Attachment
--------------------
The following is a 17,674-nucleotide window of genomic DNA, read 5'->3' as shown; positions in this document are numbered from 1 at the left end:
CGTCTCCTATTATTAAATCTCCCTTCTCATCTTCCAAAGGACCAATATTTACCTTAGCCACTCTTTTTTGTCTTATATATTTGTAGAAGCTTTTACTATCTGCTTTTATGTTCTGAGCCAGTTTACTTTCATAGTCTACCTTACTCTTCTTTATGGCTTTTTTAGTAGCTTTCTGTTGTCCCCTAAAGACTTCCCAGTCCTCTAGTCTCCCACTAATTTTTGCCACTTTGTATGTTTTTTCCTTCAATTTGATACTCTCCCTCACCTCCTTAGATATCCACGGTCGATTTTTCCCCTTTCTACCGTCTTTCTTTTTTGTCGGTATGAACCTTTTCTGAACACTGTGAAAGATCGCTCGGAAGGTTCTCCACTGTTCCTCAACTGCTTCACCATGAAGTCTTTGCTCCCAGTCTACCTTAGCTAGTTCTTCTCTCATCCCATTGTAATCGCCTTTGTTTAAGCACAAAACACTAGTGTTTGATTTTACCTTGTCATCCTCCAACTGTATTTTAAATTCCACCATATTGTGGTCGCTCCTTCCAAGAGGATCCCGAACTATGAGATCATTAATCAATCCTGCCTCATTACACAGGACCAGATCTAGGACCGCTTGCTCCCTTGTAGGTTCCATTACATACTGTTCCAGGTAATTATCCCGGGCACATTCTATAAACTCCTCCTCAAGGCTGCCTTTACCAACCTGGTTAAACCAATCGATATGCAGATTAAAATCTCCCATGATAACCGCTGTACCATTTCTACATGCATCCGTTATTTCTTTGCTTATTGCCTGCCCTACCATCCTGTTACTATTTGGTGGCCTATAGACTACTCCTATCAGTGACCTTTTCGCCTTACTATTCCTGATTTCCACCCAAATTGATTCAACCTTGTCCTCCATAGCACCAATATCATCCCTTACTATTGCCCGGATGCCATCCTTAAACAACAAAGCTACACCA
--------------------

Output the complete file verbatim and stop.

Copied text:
The following is a 17,674-nucleotide window of genomic DNA, read 5'->3' as shown; positions in this document are numbered from 1 at the left end:
CGTCTCCTATTATTAAATCTCCCTTCTCATCTTCCAAAGGACCAATATTTACCTTAGCCACTCTTTTTTGTCTTATATATTTGTAGAAGCTTTTACTATCTGCTTTTATGTTCTGAGCCAGTTTACTTTCATAGTCTACCTTACTCTTCTTTATGGCTTTTTTAGTAGCTTTCTGTTGTCCCCTAAAGACTTCCCAGTCCTCTAGTCTCCCACTAATTTTTGCCACTTTGTATGTTTTTTCCTTCAATTTGATACTCTCCCTCACCTCCTTAGATATCCACGGTCGATTTTTCCCCTTTCTACCGTCTTTCTTTTTTGTCGGTATGAACCTTTTCTGAACACTGTGAAAGATCGCTCGGAAGGTTCTCCACTGTTCCTCAACTGCTTCACCATGAAGTCTTTGCTCCCAGTCTACCTTAGCTAGTTCTTCTCTCATCCCATTGTAATCGCCTTTGTTTAAGCACAAAACACTAGTGTTTGATTTTACCTTGTCATCCTCCAACTGTATTTTAAATTCCACCATATTGTGGTCGCTCCTTCCAAGAGGATCCCGAACTATGAGATCATTAATCAATCCTGCCTCATTACACAGGACCAGATCTAGGACCGCTTGCTCCCTTGTAGGTTCCATTACATACTGTTCCAGGTAATTATCCCGGGCACATTCTATAAACTCCTCCTCAAGGCTGCCTTTACCAACCTGGTTAAACCAATCGATATGCAGATTAAAATCTCCCATGATAACCGCTGTACCATTTCTACATGCATCCGTTATTTCTTTGCTTATTGCCTGCCCTACCATCCTGTTACTATTTGGTGGCCTATAGACTACTCCTATCAGTGACCTTTTCGCCTTACTATTCCTGATTTCCACCCAAATTGATTCAACCTTGTCCTCCATAGCACCAATATCATCCCTTACTATTGCCCGGATGCCATCCTTAAACAACAAAGCTACACCA